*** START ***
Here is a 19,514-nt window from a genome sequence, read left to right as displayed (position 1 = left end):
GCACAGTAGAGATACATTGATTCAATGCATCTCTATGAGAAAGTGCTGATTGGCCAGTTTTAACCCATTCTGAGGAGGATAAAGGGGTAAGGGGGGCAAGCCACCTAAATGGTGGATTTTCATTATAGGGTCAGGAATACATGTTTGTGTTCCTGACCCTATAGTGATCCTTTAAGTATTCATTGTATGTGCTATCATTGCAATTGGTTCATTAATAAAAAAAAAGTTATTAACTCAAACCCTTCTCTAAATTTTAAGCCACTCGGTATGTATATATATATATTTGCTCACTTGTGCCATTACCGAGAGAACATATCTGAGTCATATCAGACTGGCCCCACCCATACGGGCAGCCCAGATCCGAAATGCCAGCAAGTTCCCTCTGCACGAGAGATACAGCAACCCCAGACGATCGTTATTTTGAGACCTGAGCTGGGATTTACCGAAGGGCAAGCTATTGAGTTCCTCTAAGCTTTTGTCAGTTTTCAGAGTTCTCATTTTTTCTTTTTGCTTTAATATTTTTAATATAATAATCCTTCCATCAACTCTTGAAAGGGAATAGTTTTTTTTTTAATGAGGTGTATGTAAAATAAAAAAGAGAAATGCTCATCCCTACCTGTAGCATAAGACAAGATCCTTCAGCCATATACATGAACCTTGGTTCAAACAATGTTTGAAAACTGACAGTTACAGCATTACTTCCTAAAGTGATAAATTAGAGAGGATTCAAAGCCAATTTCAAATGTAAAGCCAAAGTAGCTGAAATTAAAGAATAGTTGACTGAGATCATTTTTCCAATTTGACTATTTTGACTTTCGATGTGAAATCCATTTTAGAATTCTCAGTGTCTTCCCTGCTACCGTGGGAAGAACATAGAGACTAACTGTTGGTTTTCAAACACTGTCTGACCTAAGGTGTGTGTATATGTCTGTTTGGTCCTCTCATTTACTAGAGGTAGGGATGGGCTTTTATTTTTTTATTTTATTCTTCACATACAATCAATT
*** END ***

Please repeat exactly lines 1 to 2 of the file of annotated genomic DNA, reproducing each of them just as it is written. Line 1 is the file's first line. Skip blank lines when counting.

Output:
Here is a 19,514-nt window from a genome sequence, read left to right as displayed (position 1 = left end):
GCACAGTAGAGATACATTGATTCAATGCATCTCTATGAGAAAGTGCTGATTGGCCAGTTTTAACCCATTCTGAGGAGGATAAAGGGGTAAGGGGGGCAAGCCACCTAAATGGTGGATTTTCATTATAGGGTCAGGAATACATGTTTGTGTTCCTGACCCTATAGTGATCCTTTAAGTATTCATTGTATGTGCTATCATTGCAATTGGTTCATTAATAAAAAAAAAGTTATTAACTCAAACCCTTCTCTAAATTTTAAGCCACTCGGTATGTATATATATATATTTGCTCACTTGTGCCATTACCGAGAGAACATATCTGAGTCATATCAGACTGGCCCCACCCATACGGGCAGCCCAGATCCGAAATGCCAGCAAGTTCCCTCTGCACGAGAGATACAGCAACCCCAGACGATCGTTATTTTGAGACCTGAGCTGGGATTTACCGAAGGGCAAGCTATTGAGTTCCTCTAAGCTTTTGTCAGTTTTCAGAGTTCTCATTTTTTCTTTTTGCTTTAATATTTTTAATATAATAATCCTTCCATCAACTCTTGAAAGGGAATAGTTTTTTTTTTAATGAGGTGTATGTAAAATAAAAAAGAGAAATGCTCATCCCTACCTGTAGCATAAGACAAGATCCTTCAGCCATATACATGAACCTTGGTTCAAACAATGTTTGAAAACTGACAGTTACAGCATTACTTCCTAAAGTGATAAATTAGAGAGGATTCAAAGCCAATTTCAAATGTAAAGCCAAAGTAGCTGAAATTAAAGAATAGTTGACTGAGATCATTTTTCCAATTTGACTATTTTGACTTTCGATGTGAAATCCATTTTAGAATTCTCAGTGTCTTCCCTGCTACCGTGGGAAGAACATAGAGACTAACTGTTGGTTTTCAAACACTGTCTGACCTAAGGTGTGTGTATATGTCTGTTTGGTCCTCTCATTTACTAGAGGTAGGGATGGGCTTTTATTTTTTTATTTTATTCTTCACATACAATCAATT